The gimmick of “found footage” is problematic here. It often is in this subgenre. How the audience has come to see this footage is rarely ever explained (except in “Cloverfield) and in “Earth to Echo” we find Tuck recorded every single moment on his recording devices, either handheld or mounted to his bicycle as he narrates what transpires. But how did we get ahold of this footage? Who “found” it? It’s never clear. In fact, clarity isn’t on the mind of feature-length debut director Dave Green. Through multiple screen shots and jittery handheld shots, he congests the movie with jostled information that often gets lost in the mix. It’s not the first time I’ve watched a found footage film where I wished the gimmick would’ve been jettisoned. If the movie was just shot with steady cams, using only some of Tuck’s footage, this potentially touching story could’ve been along the lines of “Stand By Me” with a dash of “Super 8”.

As you would expect in a movie focusing primarily on the world of preteens, the adults here are vaguely realized with barely any screen time. There’s a potentially threatening government spook, a Dr. Madsen (Jason Gray-Stanford, known for Det. Randy Disher on “Monk”), who pops up at different locations during the kid’s scavenger hunt, showing concern for who they are and what they’re doing, but it feels unnatural and just as forced as the “E.T.” attempt.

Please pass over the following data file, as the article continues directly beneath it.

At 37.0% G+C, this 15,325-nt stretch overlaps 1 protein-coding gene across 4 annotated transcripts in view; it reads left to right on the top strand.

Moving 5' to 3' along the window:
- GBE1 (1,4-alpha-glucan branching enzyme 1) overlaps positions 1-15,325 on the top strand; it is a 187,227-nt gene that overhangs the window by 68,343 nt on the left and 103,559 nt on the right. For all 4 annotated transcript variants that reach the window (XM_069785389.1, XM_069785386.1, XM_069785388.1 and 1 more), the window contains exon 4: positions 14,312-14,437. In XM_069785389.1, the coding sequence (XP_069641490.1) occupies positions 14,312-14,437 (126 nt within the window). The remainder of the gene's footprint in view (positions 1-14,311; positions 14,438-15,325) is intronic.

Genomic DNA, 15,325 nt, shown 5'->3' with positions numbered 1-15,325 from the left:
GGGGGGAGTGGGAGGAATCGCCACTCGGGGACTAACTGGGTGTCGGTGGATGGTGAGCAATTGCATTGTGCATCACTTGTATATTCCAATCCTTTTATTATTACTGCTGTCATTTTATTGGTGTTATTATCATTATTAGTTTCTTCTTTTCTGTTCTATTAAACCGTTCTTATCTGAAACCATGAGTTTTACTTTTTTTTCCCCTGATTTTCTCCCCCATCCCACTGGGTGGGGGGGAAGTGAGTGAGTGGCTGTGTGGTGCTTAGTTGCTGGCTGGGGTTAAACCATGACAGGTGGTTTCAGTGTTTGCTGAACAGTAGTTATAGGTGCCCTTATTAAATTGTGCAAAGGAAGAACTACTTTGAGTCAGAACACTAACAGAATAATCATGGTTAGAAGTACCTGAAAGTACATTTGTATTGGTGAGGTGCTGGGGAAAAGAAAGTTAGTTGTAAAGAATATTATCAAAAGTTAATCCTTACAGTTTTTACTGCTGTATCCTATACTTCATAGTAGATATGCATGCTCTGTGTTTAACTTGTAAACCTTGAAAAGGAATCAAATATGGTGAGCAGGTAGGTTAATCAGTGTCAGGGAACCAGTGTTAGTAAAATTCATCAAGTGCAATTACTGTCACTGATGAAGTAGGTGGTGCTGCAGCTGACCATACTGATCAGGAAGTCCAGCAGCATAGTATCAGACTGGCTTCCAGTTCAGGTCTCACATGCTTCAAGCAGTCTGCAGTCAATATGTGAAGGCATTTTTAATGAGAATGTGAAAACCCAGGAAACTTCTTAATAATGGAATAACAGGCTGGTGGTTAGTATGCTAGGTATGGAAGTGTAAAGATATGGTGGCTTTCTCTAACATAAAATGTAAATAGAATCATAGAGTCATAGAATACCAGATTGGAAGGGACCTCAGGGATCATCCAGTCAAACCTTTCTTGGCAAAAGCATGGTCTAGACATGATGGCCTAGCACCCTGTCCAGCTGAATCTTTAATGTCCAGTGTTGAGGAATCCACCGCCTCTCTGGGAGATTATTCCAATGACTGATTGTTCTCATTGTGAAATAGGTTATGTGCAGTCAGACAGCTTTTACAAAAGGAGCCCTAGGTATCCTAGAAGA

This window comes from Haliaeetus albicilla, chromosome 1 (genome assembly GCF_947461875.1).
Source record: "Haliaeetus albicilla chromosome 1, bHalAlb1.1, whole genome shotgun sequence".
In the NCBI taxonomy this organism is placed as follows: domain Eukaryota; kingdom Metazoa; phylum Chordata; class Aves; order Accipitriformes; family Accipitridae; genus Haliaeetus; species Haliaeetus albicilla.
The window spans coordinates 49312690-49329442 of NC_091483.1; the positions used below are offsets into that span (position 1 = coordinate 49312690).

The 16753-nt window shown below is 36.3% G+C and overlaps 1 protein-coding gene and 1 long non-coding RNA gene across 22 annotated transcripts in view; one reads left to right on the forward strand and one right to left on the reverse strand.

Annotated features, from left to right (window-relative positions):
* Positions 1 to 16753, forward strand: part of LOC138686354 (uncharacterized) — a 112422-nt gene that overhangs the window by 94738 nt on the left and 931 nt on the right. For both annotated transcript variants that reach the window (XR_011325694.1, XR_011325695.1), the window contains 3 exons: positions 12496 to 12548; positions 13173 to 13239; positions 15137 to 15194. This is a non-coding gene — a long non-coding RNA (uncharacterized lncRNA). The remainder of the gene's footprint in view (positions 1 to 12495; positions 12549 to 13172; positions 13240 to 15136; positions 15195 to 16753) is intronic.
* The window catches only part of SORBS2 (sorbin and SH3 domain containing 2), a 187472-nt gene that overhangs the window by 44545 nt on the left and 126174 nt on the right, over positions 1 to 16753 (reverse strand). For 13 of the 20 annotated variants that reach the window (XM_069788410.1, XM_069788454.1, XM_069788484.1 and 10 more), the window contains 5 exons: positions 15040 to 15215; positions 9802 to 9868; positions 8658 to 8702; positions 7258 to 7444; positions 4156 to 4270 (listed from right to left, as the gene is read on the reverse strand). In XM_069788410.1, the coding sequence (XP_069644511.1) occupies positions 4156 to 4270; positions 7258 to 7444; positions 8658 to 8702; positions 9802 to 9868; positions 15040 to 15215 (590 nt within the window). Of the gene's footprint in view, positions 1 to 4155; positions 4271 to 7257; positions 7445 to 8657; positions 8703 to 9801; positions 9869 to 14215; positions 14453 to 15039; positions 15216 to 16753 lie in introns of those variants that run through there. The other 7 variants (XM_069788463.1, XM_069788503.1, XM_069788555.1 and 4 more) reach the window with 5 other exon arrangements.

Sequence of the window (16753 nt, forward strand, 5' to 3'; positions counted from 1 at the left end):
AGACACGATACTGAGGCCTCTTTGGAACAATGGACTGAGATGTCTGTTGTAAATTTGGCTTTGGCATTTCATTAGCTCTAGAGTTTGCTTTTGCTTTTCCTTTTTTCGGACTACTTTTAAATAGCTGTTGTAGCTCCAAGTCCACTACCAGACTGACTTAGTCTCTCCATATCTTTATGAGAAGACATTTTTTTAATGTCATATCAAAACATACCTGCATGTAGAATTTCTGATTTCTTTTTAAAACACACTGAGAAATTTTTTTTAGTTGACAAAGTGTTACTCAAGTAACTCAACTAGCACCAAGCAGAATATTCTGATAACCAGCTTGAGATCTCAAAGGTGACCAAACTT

Speaking of “E.T.”, the character (if you can call it that) of Echo is a blank slate and hardly has the qualities of a living being that would warrant a connection to human being. It’s more like a fun interactive toy with a limited and indecipherable mode of communication (for the audience, at least). It was neither interesting or curious to me, but then again my daughter found him cute, so there we go again canceling me out of the target demographic.

The acting in “Earth to Echo” isn’t bad, but there’s nothing standout or truly memorable. Out of the three friends, I kind of liked Tuck the best, who was played by a boy who goes by “Astro”. A name like Astro was enough to have me wikipedia the kid and I found out his real name is Brian Bradley and he apparently was a contestant on Simon Cowell’s “X-Factor” show as a rapper. Maybe that explains why he seems to be the most charismatic and entertaining (as well as annoying) of the bunch. The other kids are actually quite good, but just aren’t given any material outside of the stereotypical conventions offered to kids of this age in this setting.

It’s odd and frustrating to me that the titular character in “Earth to Echo” is highly unmemorable. We rarely view the world from its point-of-view and therefore have a hard time getting to know it, but then again how would we come across that footage. What the movie has going for it is that it’s really the only non-animated PG movie in theaters right now. As a parent, I can attest that’s hard to come by. Unfortunately, what it doesn’t have going for it far outweighs any good that it has and it all starts in that blatant finger-pointing “E.T.” ripoff poster.

In the end, Tuck goes on and on about the bond of friendship, as if screenwriter Henry Gayden felt the need to tack on a Disney Channel coda to cap off the kid’s experience and make sure we knew how these kids felt about friendship. Spelling all that out for me once again excludes me out of the target audience. Come to think of it, I guess I haven’t sat at the kiddie table in a long, long time.